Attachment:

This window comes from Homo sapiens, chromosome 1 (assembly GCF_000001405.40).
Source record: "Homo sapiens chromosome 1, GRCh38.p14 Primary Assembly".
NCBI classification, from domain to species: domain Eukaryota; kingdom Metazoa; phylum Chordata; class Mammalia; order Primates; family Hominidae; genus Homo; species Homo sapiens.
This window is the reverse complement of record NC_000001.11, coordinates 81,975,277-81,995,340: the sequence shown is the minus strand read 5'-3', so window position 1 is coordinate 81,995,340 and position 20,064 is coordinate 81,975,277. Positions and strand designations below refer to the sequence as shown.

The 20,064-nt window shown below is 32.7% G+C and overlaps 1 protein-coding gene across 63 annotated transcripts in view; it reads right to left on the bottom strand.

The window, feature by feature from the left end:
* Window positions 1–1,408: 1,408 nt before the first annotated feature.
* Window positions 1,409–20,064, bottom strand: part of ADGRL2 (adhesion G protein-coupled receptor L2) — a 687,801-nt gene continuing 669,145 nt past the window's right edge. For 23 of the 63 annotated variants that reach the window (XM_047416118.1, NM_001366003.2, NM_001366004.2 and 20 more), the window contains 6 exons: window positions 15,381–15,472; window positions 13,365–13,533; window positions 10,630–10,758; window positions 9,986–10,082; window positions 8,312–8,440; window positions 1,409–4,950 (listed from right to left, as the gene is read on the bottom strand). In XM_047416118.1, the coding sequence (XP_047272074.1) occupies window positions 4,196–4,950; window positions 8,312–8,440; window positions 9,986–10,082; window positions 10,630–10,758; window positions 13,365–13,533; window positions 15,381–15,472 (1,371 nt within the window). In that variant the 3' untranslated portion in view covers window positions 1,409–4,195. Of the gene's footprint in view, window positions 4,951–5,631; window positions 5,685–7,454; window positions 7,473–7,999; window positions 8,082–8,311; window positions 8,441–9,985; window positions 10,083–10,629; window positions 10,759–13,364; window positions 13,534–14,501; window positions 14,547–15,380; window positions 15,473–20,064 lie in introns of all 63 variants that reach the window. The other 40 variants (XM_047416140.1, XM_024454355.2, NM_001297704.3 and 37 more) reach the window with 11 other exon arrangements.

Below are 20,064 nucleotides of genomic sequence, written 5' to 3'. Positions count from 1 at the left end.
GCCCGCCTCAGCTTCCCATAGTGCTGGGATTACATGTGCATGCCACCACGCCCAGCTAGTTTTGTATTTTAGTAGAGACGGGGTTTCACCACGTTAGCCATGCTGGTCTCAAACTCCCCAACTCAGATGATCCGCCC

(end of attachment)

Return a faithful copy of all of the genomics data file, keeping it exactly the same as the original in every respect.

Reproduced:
This window comes from Homo sapiens, chromosome 1 (assembly GCF_000001405.40).
Source record: "Homo sapiens chromosome 1, GRCh38.p14 Primary Assembly".
NCBI classification, from domain to species: domain Eukaryota; kingdom Metazoa; phylum Chordata; class Mammalia; order Primates; family Hominidae; genus Homo; species Homo sapiens.
This window is the reverse complement of record NC_000001.11, coordinates 81,975,277-81,995,340: the sequence shown is the minus strand read 5'-3', so window position 1 is coordinate 81,995,340 and position 20,064 is coordinate 81,975,277. Positions and strand designations below refer to the sequence as shown.

The 20,064-nt window shown below is 32.7% G+C and overlaps 1 protein-coding gene across 63 annotated transcripts in view; it reads right to left on the bottom strand.

The window, feature by feature from the left end:
* Window positions 1–1,408: 1,408 nt before the first annotated feature.
* Window positions 1,409–20,064, bottom strand: part of ADGRL2 (adhesion G protein-coupled receptor L2) — a 687,801-nt gene continuing 669,145 nt past the window's right edge. For 23 of the 63 annotated variants that reach the window (XM_047416118.1, NM_001366003.2, NM_001366004.2 and 20 more), the window contains 6 exons: window positions 15,381–15,472; window positions 13,365–13,533; window positions 10,630–10,758; window positions 9,986–10,082; window positions 8,312–8,440; window positions 1,409–4,950 (listed from right to left, as the gene is read on the bottom strand). In XM_047416118.1, the coding sequence (XP_047272074.1) occupies window positions 4,196–4,950; window positions 8,312–8,440; window positions 9,986–10,082; window positions 10,630–10,758; window positions 13,365–13,533; window positions 15,381–15,472 (1,371 nt within the window). In that variant the 3' untranslated portion in view covers window positions 1,409–4,195. Of the gene's footprint in view, window positions 4,951–5,631; window positions 5,685–7,454; window positions 7,473–7,999; window positions 8,082–8,311; window positions 8,441–9,985; window positions 10,083–10,629; window positions 10,759–13,364; window positions 13,534–14,501; window positions 14,547–15,380; window positions 15,473–20,064 lie in introns of all 63 variants that reach the window. The other 40 variants (XM_047416140.1, XM_024454355.2, NM_001297704.3 and 37 more) reach the window with 11 other exon arrangements.

Below are 20,064 nucleotides of genomic sequence, written 5' to 3'. Positions count from 1 at the left end.
GCCCGCCTCAGCTTCCCATAGTGCTGGGATTACATGTGCATGCCACCACGCCCAGCTAGTTTTGTATTTTAGTAGAGACGGGGTTTCACCACGTTAGCCATGCTGGTCTCAAACTCCCCAACTCAGATGATCCGCCC